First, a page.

ghc-9.2.5: The GHC API
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type Body n = LabelMap (Block n C C) Source #

A (possibly empty) collection of closed/closed blocks

type Graph = Graph' Block Source #

A control-flow graph, which may take any of four shapes (O/O, OC, CO, C/C). A graph open at the entry has a single, distinguished, anonymous entry point; if a graph is closed at the entry, its entry point(s) are supplied by a context.

data Graph' block (n :: Extensibility -> Extensibility -> Type) e x where Source #

Graph' is abstracted over the block type, so that we can build graphs of annotated blocks for example (Compiler.Hoopl.Dataflow needs this).


GNil :: Graph' block n O O 
GUnit :: block n O O -> Graph' block n O O 
GMany :: MaybeO e (block n O C) -> Body' block n -> MaybeO x (block n C O) -> Graph' block n e x 


Instances details
OutputableP Platform (Graph CmmNode e x) Source # 
Instance details

Defined in GHC.Cmm.Ppr


pdoc :: Platform -> Graph CmmNode e x -> SDoc Source #

class NonLocal thing where Source #

Gives access to the anchor points for nonlocal edges as well as the edges themselves


entryLabel Source #


:: thing C x 
-> Label

The label of a first node or block

successors Source #


:: thing e C 
-> [Label]

Gives control-flow successors


Instances details
NonLocal CmmNode Source # 
Instance details

Defined in GHC.Cmm.Node


entryLabel :: forall (x :: Extensibility). CmmNode C x -> Label Source #

successors :: forall (e :: Extensibility). CmmNode e C -> [Label] Source #

NonLocal n => NonLocal (Block n) Source # 
Instance details

Defined in GHC.Cmm.Dataflow.Graph


entryLabel :: forall (x :: Extensibility). Block n C x -> Label Source #

successors :: forall (e :: Extensibility). Block n e C -> [Label] Source #

addBlock :: (NonLocal block, HasDebugCallStack) => block C C -> LabelMap (block C C) -> LabelMap (block C C) Source #

bodyList :: Body' block n -> [(Label, block n C C)] Source #

emptyBody :: Body' block n Source #

labelsDefined :: forall block n e x. NonLocal (block n) => Graph' block n e x -> LabelSet Source #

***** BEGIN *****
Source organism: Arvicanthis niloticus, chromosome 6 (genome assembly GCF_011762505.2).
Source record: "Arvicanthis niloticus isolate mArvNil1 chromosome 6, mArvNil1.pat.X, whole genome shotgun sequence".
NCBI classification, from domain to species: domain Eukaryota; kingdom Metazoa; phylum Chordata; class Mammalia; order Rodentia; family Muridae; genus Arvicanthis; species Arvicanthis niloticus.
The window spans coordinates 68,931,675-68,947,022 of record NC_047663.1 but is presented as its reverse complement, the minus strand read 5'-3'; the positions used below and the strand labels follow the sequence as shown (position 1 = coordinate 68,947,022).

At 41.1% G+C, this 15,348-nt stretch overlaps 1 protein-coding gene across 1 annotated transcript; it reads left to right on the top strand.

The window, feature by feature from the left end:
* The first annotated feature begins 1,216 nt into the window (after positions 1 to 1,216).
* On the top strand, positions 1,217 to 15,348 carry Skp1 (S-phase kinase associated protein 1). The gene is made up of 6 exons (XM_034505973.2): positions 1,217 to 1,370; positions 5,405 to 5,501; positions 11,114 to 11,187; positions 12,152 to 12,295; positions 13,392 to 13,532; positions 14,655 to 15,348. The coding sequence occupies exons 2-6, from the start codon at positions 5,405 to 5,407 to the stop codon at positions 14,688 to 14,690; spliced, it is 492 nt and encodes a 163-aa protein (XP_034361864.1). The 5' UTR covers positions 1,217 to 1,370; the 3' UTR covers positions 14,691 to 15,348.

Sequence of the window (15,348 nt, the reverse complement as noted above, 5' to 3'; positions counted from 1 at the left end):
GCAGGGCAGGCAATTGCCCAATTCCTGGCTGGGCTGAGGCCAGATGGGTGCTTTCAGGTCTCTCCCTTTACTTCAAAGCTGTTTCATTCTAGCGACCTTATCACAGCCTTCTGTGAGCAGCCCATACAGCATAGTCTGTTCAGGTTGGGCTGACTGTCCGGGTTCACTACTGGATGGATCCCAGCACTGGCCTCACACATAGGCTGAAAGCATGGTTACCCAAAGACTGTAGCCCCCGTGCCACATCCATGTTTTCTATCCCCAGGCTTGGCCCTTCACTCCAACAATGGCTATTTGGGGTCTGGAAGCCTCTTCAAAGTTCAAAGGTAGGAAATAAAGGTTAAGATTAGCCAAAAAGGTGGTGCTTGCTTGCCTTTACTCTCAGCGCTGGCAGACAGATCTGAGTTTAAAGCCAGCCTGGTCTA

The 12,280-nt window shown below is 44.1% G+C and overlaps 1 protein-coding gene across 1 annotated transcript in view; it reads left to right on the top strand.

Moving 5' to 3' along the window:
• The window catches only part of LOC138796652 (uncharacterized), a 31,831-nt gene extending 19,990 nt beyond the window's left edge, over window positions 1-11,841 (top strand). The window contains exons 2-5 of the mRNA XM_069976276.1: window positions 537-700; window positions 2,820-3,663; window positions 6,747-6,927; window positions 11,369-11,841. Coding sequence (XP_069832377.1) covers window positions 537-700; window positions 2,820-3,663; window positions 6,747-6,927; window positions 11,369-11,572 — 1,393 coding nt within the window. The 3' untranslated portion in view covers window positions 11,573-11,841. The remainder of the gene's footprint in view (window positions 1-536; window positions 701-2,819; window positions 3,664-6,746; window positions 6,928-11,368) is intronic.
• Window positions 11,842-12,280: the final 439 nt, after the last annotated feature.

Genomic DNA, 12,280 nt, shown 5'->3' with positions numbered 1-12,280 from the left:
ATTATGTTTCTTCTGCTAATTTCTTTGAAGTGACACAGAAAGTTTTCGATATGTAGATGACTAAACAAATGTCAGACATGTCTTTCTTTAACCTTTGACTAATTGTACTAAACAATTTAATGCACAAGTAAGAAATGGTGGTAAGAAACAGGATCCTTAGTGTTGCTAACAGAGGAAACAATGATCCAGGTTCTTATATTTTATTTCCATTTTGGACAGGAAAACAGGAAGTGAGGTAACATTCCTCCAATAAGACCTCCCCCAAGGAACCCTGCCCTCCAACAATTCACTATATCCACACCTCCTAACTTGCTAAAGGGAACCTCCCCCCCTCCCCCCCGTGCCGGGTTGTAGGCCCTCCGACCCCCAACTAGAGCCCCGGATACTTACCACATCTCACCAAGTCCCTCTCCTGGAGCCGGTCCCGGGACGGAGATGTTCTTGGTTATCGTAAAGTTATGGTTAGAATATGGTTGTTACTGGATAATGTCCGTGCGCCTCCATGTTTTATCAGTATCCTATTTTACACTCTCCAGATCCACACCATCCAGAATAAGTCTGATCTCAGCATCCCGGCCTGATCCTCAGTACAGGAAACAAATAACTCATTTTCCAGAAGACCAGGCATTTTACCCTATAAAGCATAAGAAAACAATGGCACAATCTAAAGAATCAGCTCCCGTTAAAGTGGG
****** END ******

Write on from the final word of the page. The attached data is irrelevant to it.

mapGraph :: (forall e x. n e x -> n' e x) -> Graph n e x -> Graph n' e x Source #

Maps over all nodes in a graph.

mapGraphBlocks :: forall block n block' n' e x. (forall e x. block n e x -> block' n' e x) -> Graph' block n e x -> Graph' block' n' e x Source #

Function mapGraphBlocks enables a change of representation of blocks, nodes, or both. It lifts a polymorphic block transform into a polymorphic graph transform. When the block representation stabilizes, a similar function should be provided for blocks.

revPostorderFrom :: forall block. NonLocal block => LabelMap (block C C) -> Label -> [block C C] Source #

Returns a list of blocks reachable from the provided Labels in the reverse postorder.

This is the most important traversal over this data structure. It drops unreachable code and puts blocks in an order that is good for solving forward dataflow problems quickly. The reverse order is good for solving backward dataflow problems quickly. The forward order is also reasonably good for emitting instructions, except that it will not usually exploit Forrest Baskett's trick of eliminating the unconditional branch from a loop. For that you would need a more serious analysis, probably based on dominators, to identify loop headers.

For forward analyses we want reverse postorder visitation, consider: A -> [B,C] B -> D C -> D Postorder: [D, C, B, A] (or [D, B, C, A]) Reverse postorder: [A, B, C, D] (or [A, C, B, D]) This matters for, e.g., forward analysis, because we want to analyze *both* B and C before we analyze D.